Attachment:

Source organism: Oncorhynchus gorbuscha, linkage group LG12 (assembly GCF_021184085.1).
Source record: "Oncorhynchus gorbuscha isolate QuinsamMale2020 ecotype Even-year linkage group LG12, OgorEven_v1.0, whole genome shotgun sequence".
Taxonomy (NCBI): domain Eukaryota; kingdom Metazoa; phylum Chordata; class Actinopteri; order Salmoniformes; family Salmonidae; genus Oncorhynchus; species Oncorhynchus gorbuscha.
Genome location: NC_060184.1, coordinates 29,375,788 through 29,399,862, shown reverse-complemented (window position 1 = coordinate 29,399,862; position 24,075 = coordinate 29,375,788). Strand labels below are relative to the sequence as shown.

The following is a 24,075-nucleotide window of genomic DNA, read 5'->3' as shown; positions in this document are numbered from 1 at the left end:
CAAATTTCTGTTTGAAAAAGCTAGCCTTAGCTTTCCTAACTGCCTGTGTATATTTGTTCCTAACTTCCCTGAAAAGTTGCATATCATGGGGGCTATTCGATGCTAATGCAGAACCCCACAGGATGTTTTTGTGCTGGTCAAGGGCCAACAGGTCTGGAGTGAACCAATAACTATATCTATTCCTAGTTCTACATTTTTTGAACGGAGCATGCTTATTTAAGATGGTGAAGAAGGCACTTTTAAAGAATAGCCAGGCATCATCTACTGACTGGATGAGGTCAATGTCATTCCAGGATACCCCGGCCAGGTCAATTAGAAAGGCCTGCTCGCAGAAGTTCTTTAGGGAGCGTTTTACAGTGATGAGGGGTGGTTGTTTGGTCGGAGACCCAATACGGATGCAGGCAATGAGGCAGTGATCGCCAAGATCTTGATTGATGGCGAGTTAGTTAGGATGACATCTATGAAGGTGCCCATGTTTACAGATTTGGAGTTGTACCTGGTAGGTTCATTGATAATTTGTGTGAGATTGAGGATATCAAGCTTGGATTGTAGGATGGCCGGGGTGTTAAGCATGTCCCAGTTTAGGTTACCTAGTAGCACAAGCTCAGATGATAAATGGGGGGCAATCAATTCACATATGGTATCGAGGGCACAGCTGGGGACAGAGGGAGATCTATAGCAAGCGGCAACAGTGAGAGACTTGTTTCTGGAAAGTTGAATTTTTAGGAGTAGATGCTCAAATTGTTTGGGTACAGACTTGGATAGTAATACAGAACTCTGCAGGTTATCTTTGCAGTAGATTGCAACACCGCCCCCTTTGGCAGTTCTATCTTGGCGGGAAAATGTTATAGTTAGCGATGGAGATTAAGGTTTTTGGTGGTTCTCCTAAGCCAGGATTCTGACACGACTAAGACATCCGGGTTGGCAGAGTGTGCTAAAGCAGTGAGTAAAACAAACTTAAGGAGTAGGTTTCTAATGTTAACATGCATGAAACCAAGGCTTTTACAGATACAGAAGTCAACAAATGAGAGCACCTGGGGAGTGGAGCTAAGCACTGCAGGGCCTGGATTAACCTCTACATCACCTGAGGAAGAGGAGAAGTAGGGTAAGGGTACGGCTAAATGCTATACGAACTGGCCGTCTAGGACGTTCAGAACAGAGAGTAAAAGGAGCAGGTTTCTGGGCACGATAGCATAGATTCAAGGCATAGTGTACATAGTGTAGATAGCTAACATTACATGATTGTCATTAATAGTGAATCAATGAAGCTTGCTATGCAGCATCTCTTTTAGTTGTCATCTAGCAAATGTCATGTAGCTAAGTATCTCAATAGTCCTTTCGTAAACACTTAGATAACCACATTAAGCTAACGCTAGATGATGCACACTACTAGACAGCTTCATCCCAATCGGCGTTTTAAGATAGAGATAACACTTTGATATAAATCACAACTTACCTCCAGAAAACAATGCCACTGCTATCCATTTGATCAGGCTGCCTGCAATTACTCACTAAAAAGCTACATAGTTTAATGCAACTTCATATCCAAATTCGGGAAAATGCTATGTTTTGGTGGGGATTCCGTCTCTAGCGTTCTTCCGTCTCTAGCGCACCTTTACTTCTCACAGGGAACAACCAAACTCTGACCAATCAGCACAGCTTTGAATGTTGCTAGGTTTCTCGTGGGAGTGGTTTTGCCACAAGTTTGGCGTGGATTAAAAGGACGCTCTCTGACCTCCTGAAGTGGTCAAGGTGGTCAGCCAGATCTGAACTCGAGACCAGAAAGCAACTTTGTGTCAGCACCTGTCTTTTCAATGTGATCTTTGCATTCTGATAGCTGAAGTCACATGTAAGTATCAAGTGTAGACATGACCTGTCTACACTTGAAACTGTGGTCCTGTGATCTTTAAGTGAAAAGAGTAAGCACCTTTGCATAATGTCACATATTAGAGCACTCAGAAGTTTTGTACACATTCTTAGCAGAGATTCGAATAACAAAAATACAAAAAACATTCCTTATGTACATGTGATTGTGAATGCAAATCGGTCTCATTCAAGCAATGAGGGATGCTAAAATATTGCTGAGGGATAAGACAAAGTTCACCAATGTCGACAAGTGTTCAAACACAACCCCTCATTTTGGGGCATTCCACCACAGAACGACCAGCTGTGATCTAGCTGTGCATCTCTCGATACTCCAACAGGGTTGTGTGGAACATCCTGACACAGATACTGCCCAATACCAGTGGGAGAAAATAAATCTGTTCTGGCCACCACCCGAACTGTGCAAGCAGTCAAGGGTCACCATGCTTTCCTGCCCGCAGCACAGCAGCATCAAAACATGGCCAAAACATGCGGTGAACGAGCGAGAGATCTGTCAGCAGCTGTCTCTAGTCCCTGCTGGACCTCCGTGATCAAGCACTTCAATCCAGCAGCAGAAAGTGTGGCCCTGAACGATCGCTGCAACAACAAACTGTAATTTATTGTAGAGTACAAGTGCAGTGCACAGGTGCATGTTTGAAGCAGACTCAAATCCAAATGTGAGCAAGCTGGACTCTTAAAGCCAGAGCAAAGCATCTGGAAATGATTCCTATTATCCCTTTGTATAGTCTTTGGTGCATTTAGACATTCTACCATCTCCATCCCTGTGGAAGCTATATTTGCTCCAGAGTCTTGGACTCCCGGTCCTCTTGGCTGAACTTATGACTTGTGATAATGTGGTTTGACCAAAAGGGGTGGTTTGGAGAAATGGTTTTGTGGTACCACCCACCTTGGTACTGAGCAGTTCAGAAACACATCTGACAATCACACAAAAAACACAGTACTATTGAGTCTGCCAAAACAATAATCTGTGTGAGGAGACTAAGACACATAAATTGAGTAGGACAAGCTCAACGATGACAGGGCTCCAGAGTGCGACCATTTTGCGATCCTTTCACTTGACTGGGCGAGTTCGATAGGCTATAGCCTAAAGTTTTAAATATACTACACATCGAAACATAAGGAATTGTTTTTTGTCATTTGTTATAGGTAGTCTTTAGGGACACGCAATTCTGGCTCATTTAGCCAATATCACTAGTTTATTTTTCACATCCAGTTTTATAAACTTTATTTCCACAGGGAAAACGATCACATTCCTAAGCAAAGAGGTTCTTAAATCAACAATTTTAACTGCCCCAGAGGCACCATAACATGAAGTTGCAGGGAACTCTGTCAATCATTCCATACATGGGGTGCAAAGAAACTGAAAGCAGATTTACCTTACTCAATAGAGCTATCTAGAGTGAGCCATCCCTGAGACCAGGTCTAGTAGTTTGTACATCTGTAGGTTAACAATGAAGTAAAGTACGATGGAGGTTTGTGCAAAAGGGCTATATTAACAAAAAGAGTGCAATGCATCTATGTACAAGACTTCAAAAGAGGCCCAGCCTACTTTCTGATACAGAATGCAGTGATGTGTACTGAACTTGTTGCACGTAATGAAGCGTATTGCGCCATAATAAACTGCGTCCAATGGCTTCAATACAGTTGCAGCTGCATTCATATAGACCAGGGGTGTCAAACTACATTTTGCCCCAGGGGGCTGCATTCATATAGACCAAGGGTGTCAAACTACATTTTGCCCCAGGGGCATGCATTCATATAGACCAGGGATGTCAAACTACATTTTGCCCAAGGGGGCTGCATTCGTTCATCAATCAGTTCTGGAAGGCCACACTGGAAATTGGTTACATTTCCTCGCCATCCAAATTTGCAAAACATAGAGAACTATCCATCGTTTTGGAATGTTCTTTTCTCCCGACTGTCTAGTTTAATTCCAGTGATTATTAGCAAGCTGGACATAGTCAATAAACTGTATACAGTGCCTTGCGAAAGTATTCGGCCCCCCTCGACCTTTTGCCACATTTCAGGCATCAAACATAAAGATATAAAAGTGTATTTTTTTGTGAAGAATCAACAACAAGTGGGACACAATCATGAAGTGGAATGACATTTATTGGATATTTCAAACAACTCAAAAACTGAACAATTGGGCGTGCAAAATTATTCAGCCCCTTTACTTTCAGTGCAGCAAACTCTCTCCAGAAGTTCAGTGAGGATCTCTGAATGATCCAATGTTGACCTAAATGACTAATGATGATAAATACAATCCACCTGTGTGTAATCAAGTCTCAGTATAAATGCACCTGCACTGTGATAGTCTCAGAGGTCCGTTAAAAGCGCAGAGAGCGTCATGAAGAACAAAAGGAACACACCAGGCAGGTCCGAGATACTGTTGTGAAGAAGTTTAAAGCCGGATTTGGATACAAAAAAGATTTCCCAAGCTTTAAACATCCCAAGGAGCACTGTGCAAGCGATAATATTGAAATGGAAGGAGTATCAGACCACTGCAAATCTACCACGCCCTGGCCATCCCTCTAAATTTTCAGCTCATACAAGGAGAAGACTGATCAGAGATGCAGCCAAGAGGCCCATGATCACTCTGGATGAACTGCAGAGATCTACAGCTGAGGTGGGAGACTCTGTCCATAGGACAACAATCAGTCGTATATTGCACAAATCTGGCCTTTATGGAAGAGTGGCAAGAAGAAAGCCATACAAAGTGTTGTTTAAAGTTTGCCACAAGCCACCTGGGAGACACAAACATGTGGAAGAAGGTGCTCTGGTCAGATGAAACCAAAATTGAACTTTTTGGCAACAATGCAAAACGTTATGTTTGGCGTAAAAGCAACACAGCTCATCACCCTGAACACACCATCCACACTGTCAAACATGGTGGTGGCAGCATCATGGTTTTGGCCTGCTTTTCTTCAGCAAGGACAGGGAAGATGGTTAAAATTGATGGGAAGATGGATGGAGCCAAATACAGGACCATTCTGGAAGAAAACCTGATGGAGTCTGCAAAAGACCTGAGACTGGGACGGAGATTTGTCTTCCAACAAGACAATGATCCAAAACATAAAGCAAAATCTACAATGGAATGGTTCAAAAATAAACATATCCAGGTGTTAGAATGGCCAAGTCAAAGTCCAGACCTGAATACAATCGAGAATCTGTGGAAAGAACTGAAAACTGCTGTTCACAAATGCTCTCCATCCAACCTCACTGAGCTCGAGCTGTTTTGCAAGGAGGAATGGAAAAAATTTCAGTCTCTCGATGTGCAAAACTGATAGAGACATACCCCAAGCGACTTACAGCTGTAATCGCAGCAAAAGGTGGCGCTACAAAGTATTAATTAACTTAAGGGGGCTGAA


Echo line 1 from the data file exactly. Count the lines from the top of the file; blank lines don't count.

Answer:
Source organism: Oncorhynchus gorbuscha, linkage group LG12 (assembly GCF_021184085.1).